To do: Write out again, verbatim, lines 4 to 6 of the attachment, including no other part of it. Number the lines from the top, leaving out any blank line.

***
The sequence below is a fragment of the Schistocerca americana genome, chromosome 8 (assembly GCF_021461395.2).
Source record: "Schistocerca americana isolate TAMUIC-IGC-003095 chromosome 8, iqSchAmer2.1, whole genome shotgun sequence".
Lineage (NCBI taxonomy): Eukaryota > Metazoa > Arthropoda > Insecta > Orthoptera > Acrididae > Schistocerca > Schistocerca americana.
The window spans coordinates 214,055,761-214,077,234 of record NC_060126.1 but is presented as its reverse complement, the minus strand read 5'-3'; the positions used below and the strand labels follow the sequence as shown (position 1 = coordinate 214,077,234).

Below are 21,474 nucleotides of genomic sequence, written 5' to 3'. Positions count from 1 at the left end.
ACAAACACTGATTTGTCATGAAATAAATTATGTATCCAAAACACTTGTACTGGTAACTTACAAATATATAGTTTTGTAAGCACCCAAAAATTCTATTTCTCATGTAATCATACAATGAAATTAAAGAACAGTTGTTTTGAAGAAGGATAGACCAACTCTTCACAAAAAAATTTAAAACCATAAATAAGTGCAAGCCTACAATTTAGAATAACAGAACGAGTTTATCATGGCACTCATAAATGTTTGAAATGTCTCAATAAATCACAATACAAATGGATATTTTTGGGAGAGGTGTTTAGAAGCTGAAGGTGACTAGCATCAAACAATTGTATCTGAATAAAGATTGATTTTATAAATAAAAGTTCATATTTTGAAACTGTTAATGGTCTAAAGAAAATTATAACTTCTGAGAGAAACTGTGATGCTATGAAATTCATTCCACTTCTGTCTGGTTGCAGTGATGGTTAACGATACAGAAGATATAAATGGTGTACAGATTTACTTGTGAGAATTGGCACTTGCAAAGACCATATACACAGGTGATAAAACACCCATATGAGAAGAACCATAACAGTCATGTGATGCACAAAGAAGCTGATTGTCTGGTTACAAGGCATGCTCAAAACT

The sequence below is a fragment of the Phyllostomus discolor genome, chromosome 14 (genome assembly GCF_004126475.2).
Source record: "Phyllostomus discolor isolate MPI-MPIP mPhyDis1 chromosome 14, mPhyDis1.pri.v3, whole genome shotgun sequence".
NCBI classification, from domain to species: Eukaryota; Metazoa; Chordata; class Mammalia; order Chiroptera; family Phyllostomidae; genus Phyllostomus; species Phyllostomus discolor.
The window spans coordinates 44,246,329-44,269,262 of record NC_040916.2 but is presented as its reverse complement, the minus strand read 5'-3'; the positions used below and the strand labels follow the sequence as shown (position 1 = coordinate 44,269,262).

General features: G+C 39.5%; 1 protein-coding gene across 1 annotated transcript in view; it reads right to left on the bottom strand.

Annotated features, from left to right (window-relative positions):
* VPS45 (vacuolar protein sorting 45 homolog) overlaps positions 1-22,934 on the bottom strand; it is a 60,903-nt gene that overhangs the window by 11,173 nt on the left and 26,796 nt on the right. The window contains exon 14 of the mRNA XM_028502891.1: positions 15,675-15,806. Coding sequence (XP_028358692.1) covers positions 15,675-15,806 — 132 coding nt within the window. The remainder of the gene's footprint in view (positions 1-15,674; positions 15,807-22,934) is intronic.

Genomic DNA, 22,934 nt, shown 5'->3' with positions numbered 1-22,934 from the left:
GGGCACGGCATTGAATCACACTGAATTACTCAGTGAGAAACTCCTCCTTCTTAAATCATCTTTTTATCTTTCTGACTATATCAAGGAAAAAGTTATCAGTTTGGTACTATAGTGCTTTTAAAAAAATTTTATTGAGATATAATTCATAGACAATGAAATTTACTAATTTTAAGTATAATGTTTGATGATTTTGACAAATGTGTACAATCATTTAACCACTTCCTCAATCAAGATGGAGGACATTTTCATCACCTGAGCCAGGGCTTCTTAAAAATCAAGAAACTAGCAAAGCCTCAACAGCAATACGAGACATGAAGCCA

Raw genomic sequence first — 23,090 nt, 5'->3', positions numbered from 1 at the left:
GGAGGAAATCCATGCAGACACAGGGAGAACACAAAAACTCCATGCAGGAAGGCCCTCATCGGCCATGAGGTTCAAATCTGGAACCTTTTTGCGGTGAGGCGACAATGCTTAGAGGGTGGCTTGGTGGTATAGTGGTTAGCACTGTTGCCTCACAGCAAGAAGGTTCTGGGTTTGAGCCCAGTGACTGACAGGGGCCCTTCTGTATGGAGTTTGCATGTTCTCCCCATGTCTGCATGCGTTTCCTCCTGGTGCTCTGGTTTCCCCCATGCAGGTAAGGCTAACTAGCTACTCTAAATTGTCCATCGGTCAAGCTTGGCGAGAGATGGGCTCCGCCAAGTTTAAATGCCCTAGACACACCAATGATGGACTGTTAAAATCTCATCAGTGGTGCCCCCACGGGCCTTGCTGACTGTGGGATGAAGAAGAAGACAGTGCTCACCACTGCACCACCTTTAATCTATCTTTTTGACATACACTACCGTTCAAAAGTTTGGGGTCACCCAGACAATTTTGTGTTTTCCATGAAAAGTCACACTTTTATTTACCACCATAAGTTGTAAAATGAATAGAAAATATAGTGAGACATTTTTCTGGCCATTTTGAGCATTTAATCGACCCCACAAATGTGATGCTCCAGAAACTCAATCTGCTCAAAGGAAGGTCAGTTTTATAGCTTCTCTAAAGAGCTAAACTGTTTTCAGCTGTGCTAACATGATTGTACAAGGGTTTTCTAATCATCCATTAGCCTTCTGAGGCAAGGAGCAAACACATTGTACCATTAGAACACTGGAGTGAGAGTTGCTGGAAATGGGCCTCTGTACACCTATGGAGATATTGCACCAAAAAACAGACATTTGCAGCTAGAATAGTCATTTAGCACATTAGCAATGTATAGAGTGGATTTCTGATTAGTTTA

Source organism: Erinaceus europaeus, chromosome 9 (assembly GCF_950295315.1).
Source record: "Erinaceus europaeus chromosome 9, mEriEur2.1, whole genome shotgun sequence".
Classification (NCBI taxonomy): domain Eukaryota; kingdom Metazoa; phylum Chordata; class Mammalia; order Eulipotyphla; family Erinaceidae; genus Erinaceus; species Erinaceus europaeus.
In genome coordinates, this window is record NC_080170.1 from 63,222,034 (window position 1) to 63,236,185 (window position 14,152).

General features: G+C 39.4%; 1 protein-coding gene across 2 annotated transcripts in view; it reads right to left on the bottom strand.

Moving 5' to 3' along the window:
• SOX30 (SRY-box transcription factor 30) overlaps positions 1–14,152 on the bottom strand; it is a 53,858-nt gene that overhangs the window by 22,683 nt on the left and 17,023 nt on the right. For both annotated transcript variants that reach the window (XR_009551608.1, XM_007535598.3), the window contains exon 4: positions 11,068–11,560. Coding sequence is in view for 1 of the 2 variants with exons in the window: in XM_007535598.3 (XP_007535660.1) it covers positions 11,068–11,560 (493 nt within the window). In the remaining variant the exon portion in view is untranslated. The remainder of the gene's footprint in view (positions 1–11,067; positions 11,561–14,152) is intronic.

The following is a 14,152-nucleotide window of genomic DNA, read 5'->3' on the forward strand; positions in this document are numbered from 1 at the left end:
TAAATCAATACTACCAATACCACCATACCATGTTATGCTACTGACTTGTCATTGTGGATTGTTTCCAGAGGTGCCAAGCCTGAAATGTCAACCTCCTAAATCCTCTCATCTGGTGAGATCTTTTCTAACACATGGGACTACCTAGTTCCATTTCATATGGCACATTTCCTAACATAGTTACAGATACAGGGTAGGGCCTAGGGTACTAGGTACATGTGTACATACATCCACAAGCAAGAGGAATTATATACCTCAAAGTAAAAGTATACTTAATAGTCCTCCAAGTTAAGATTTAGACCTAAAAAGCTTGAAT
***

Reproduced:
The window spans coordinates 214,055,761-214,077,234 of record NC_060126.1 but is presented as its reverse complement, the minus strand read 5'-3'; the positions used below and the strand labels follow the sequence as shown (position 1 = coordinate 214,077,234).

Below are 21,474 nucleotides of genomic sequence, written 5' to 3'. Positions count from 1 at the left end.
ACAAACACTGATTTGTCATGAAATAAATTATGTATCCAAAACACTTGTACTGGTAACTTACAAATATATAGTTTTGTAAGCACCCAAAAATTCTATTTCTCATGTAATCATACAATGAAATTAAAGAACAGTTGTTTTGAAGAAGGATAGACCAACTCTTCACAAAAAAATTTAAAACCATAAATAAGTGCAAGCCTACAATTTAGAATAACAGAACGAGTTTATCATGGCACTCATAAATGTTTGAAATGTCTCAATAAATCACAATACAAATGGATATTTTTGGGAGAGGTGTTTAGAAGCTGAAGGTGACTAGCATCAAACAATTGTATCTGAATAAAGATTGATTTTATAAATAAAAGTTCATATTTTGAAACTGTTAATGGTCTAAAGAAAATTATAACTTCTGAGAGAAACTGTGATGCTATGAAATTCATTCCACTTCTGTCTGGTTGCAGTGATGGTTAACGATACAGAAGATATAAATGGTGTACAGATTTACTTGTGAGAATTGGCACTTGCAAAGACCATATACACAGGTGATAAAACACCCATATGAGAAGAACCATAACAGTCATGTGATGCACAAAGAAGCTGATTGTCTGGTTACAAGGCATGCTCAAAACT